June 3, 2019 CreativeStudios

Brand Activism: Is Nigeria Ready?

If you are a heavy consumer of the net, you couldn’t have missed the Nike campaigns, the vexed Pepsi ad, or the unresolved Gillette ad.

Recently, foreign brands have launched campaigns, all geared towards activism. From gender disparity to racial discrimination, global brands are embracing activism, using their products to show support. This – the situation where a company creates awareness on socio-political ideologies, campaigning for or against them – is known as BRAND ACTIVISM.

Early this year, Maggi Nigeria was under fire for allegedly promoting gender disparity in a bid to revere the superwoman in their “She Makes A Difference” campaign. The advert which saw a woman who felt fulfilled with her life as an independent identity was criticised for romanticising the unfortunate reality of women.
The lesson learnt from their misaction is that nothing helps a campaign if it doesn’t echo the sentiments of the audience.

The closest a Nigerian brand has come to activism is Hero Lager Beer who built their brand around the events of the Civil War and its essence, so much that their logo was inspired by the Biafran flag.

Other than this, local brands pretty much meander through trends when it comes to fighting for a cause.

Police brutality, gender inequality, child abuse, sexual maltreatment, mental health are social issues that are married to the Nigerian culture but brands avoid speaking up for/against these issues. An example is the pesticide brand Sniper remaining mum despite being a popular tool for suicide in the country.

This begs the question – WHY DO NIGERIAN BRANDS SHY AWAY FROM ACTIVISM?

One may argue that neutrality is a safe place as it keeps the brand away from any form of negativity. But it’s been proven that withholding expression in the light of a social or political issue could come off as hypocritical.
There is also the argument of being “guided by the business’ core values”. While it isn’t expected that a business goes against its values, this can be easily perceived as a ruse to avoid speaking up.

Whatever the argument is, it points to a fundamental problem; that the business doesn’t have a solid brand purpose. A brand’s purpose is its reason for existing. If that can be achieved by whatever blatant product or service you offer, then the brand is superficial. While you can sustain consumer relationship with quality products, nothing beats creating an emotional connection with them.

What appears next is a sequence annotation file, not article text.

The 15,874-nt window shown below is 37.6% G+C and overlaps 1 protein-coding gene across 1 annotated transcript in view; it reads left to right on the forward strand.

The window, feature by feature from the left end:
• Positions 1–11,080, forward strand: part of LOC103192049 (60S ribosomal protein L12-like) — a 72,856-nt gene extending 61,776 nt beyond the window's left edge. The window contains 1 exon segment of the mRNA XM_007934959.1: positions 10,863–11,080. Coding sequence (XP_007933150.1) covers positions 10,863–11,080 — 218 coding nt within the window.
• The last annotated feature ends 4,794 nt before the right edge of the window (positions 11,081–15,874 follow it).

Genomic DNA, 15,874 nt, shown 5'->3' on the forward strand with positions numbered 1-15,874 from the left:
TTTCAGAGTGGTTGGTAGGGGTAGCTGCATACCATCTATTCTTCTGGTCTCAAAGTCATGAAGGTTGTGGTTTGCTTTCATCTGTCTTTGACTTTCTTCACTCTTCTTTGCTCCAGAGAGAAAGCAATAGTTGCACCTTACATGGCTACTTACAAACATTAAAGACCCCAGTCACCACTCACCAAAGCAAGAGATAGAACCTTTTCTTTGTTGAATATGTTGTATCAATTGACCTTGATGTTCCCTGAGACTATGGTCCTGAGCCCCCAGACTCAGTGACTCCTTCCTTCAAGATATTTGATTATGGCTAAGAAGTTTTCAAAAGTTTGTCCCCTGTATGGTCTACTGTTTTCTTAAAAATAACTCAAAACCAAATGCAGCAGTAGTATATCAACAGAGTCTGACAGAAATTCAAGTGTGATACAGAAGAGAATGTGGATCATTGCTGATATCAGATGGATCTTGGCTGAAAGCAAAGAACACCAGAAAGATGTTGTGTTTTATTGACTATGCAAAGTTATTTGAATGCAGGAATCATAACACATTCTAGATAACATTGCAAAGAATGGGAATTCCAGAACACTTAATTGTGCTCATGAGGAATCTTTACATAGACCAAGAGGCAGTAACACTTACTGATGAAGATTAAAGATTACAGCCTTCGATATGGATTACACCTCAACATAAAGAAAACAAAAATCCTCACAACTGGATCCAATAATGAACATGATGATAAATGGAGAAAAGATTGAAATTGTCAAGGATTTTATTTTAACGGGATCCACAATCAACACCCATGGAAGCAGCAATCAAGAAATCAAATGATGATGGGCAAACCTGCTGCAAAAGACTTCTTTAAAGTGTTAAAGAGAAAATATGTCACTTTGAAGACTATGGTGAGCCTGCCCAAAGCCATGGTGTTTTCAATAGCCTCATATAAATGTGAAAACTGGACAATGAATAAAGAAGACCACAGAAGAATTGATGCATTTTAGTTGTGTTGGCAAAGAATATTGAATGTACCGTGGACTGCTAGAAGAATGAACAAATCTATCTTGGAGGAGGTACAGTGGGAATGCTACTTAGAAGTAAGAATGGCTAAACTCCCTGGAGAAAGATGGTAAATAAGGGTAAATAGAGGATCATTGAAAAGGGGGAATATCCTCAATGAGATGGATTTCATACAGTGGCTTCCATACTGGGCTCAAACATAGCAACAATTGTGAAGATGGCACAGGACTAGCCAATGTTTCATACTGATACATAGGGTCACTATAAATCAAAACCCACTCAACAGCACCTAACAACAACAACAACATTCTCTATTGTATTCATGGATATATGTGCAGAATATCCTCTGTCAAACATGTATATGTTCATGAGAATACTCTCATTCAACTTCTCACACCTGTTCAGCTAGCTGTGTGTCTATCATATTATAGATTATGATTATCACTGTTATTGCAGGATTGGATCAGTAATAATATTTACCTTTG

The truth is the purpose of any brand should be to take care of its audience because when the people suffer, it will affect the business. Echoing their sentiments builds trust and enhances customer relationship.

Besides, basic CSR efforts have been proven to increase revenue significantly, especially in the long run. Brand activism is the new competitive advantage every brand should embrace!

What are your thoughts on Nigerian brands getting involved in activism?

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Comments (10)

  1. Titi

    Very great piece. I also remember Knorr did something different from the maggi ad, a guy cooking and taking some to his neighbor who’s a woman: I think that goes to prove cooking is not a gender skill. I think more brands should get involved in activism. It will make a difference.

    • CreativeStudios

      That is a valid point. Gender disparity is indeed a germane issue that needs the attention of every one of us.

  2. Ifeanyi

    i dont see the reason for the comparison of gender dou i have no issue doing stuffs around my house which is perceived to be of the other gender.Majority of Nigerian are either sentimental when it comes to some valid truth. The brand are not the problem the mindset of the people are, which is the major cause of alot of issue in Nigeria

  3. Bobby

    IMO, Nigerians are not big on activism. Its usually difficult to get people to rally for a cause. People would only come out if they were paid or personally affected and even then, some would still be adamant.

    Perhaps, that is why many Nigerian brands don’t take part in activism. Even when their product is involved in a societal issue. A classic example would be Sniper as you mentioned.

    I believe that if our brands, big or small, come out and take a stand against different issues in our society, there would be an impact.

    • CreativeStudios

      Hmm… That’s an interesting take. It is true that nothing can be done if the people aren’t ready.

  4. Femi Davies

    I agree with you, especially with the fact that, not just the brands, Nigeria doesn’t live in the reality of now. It’s a big problem

  5. Mercy

    This is a a wonderful write up. It’ll be really help if brands participated more in activism. These adverts would be very helpful.

  6. Ziziian

    I love this. You hit the nail on the head and were concise in your points.

    Like you said, I think there’s lot of opportunity and issues within Nigeria which Nigerian brands can address.

    The urge to stay in the neutral can be very tempting, I’m sure, because if the majority of Nigerians are against your ideologies and Nigerians are your main market, that could badly affect one’s business.

    Heck, there’s also the possibility that many of them might share the same sentiment with the majority of the Nigerian populace and see no need to participate.

  7. Anonymous

    Valid points made, we probably need to deal with the gender discrimination somehow, and use it as a way of bringing us together, rather than pulling us apart

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